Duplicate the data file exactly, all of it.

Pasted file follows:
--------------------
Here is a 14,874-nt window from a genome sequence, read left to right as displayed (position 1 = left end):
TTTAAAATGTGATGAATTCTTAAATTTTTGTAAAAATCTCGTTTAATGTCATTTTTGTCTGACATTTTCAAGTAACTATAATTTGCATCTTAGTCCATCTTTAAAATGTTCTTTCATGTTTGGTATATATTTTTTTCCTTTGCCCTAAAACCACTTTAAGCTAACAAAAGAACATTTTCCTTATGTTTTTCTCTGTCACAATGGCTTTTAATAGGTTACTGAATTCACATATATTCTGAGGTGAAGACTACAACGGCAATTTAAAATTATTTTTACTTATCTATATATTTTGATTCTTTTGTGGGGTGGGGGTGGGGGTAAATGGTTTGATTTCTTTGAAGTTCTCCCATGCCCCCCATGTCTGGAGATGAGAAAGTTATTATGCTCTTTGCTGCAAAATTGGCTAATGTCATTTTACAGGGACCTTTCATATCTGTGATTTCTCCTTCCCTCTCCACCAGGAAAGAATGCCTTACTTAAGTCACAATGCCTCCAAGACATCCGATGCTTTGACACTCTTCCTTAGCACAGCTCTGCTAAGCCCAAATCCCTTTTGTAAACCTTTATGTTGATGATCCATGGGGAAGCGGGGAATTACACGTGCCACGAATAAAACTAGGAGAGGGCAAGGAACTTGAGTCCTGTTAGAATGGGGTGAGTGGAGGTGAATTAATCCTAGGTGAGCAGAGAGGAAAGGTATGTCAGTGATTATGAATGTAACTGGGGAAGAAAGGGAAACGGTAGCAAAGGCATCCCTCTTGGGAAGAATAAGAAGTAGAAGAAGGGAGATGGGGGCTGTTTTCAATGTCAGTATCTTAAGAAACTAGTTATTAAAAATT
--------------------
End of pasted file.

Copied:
Here is a 14,874-nt window from a genome sequence, read left to right as displayed (position 1 = left end):
TTTAAAATGTGATGAATTCTTAAATTTTTGTAAAAATCTCGTTTAATGTCATTTTTGTCTGACATTTTCAAGTAACTATAATTTGCATCTTAGTCCATCTTTAAAATGTTCTTTCATGTTTGGTATATATTTTTTTCCTTTGCCCTAAAACCACTTTAAGCTAACAAAAGAACATTTTCCTTATGTTTTTCTCTGTCACAATGGCTTTTAATAGGTTACTGAATTCACATATATTCTGAGGTGAAGACTACAACGGCAATTTAAAATTATTTTTACTTATCTATATATTTTGATTCTTTTGTGGGGTGGGGGTGGGGGTAAATGGTTTGATTTCTTTGAAGTTCTCCCATGCCCCCCATGTCTGGAGATGAGAAAGTTATTATGCTCTTTGCTGCAAAATTGGCTAATGTCATTTTACAGGGACCTTTCATATCTGTGATTTCTCCTTCCCTCTCCACCAGGAAAGAATGCCTTACTTAAGTCACAATGCCTCCAAGACATCCGATGCTTTGACACTCTTCCTTAGCACAGCTCTGCTAAGCCCAAATCCCTTTTGTAAACCTTTATGTTGATGATCCATGGGGAAGCGGGGAATTACACGTGCCACGAATAAAACTAGGAGAGGGCAAGGAACTTGAGTCCTGTTAGAATGGGGTGAGTGGAGGTGAATTAATCCTAGGTGAGCAGAGAGGAAAGGTATGTCAGTGATTATGAATGTAACTGGGGAAGAAAGGGAAACGGTAGCAAAGGCATCCCTCTTGGGAAGAATAAGAAGTAGAAGAAGGGAGATGGGGGCTGTTTTCAATGTCAGTATCTTAAGAAACTAGTTATTAAAAATT